In the Constitution of the Republic of Turkey the state is defined as “a democratic, secular and social state … respecting human rights, loyal to the nationalism of Atatürk and based on the fundamental tenets set forth in the preamble.” In other words, the fundamental principles such as democracy, secularity, and rule of law are restricted to the nationalism of Atatürk and to the most problematic part of the Constitution, the preamble. To be more precise, these fundamental principles were left open to the interpretation of the bureaucratic elite who consider themselves as the owner of the state.
WHY SO MANY REFORM PACKAGES?
The Parliament keeps approving constitutional and legal reform packages for years; however, the state has not yet turned into a democratic constitutional state respecting human rights. Numerous harmonization packages for accession to the European Union (EU), constitutional reform packages and judiciary packages have been adopted but chronic problems still persist. There are two main reasons for which these problems persist despite such packages:
The number one reason is the despotic state apparatus which desires to dominate every part of our lives through tutelary order waiting in ambush to declare its hegemony once again although it was seriously damaged by the constitutional referendum in 2010. The reform packages have seriously damaged this despotic structure so far. Nevertheless, the packages will provide a temporary solution to our problems unless the fundamental paradigm of the state undergoes a radical change.
The second reason is social. The Republic has caused polarization of the society; divided it into groups and marginalized each group against another. The state, in the end, created a fear monger through external-internal threat perceptions. As a result, social groups began to have different problems and their priorities differed. Every sect of the society wept for its own problem, so to speak, yet ignored “others.” This, of course, created social tension. Pro-reform governments, notably the Justice and Development Party (AK Party), tried to resolve growing issues by means of reform and democratization packages as social demands and reactions increased.
Just by looking at the developments that took place in 2013, one can see that all religious, cultural, ethnical groups, political movements, women and youth groups have problems and raise their voice for a solution when we are approaching to the year of two major elections, 2014. Developments in the region and setting the score with the old political system through cases, such as Ergenekon among others, raise expectations for a new and more democratic, liberal and fair system embracing the entire society. Moreover, the new constitution draft and resolution processes in addition to the aforementioned developments have increased expectations of all groups.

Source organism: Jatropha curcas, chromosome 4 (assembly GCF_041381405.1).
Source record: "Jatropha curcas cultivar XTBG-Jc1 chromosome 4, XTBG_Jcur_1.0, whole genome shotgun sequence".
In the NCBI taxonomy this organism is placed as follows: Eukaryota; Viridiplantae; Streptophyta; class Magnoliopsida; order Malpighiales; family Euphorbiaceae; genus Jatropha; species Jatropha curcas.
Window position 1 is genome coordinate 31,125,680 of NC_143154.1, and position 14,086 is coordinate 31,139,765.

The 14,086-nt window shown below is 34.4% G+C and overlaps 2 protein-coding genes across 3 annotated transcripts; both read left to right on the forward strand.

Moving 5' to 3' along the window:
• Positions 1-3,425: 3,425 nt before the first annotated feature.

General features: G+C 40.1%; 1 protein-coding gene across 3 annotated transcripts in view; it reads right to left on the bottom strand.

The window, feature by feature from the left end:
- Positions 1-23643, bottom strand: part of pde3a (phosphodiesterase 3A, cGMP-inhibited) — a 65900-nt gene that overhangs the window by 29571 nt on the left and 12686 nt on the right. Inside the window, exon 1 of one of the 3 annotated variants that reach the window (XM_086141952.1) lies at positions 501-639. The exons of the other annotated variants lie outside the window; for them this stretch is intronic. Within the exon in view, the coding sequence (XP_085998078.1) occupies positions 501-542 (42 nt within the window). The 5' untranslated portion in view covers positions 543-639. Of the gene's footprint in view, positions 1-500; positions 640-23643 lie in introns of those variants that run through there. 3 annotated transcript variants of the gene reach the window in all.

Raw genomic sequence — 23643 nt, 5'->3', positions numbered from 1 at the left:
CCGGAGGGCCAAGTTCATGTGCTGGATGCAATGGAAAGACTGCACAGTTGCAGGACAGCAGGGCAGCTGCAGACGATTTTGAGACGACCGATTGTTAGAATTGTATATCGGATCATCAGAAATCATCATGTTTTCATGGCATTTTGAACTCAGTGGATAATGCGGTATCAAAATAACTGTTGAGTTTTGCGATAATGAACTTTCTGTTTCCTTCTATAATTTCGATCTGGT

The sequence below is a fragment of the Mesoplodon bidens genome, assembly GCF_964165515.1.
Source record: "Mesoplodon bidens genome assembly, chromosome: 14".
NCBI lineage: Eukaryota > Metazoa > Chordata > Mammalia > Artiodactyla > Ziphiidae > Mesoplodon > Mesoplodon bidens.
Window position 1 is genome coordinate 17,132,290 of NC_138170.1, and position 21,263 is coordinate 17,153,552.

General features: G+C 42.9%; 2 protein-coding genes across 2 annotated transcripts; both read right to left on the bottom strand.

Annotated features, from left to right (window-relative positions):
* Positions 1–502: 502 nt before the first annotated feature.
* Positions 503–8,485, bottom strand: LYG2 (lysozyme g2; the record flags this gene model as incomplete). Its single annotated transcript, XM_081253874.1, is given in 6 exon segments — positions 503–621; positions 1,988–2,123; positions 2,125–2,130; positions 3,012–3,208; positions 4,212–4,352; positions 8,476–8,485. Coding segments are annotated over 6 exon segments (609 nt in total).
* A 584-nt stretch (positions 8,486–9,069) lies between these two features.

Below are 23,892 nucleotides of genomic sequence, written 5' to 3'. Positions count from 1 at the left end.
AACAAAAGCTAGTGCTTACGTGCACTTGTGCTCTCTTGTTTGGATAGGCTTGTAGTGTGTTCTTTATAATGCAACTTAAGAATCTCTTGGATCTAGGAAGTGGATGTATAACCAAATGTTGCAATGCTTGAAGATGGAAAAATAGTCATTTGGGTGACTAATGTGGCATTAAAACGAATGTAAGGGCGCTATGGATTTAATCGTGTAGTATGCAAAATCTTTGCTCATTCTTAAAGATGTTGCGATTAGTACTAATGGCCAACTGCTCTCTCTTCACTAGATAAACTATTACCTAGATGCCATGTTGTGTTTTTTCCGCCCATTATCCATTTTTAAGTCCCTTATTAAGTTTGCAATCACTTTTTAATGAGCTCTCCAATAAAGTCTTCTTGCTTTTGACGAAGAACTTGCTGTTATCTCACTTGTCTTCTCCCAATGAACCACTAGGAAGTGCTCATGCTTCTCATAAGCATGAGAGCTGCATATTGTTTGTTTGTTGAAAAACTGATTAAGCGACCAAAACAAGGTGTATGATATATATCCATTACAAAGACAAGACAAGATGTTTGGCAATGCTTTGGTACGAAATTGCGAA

RESOLUTION PROCESS AND THE NEW DEMOCRATIZATION PACKAGE
The current situation requires that the new democratization package is not limited to the resolution process; i.e., regulations for the resolution of the Kurdish issue. Given the backstage rumors and the policies adopted by the AK Party to date, it is possible to say that the new package will address to different groups and include regulations to resolve wide-ranging issues. Furthermore, the Kurdish question is not only an ethno-political issue but also an issue caused by the current political and legal system in Turkey. Therefore, any regulation that will render the current political and legal regime more democratic and broaden and protect rights and freedoms will both positively contribute to the resolution of the Kurdish issue and reassure the entire society. Finding a solution favoring the democratization of the country is an understandable political choice and an accurate method in terms of receiving social support to the subsequent steps for the solution process.
WHAT WILL THE PACKAGE INCLUDE?
It is known that a delega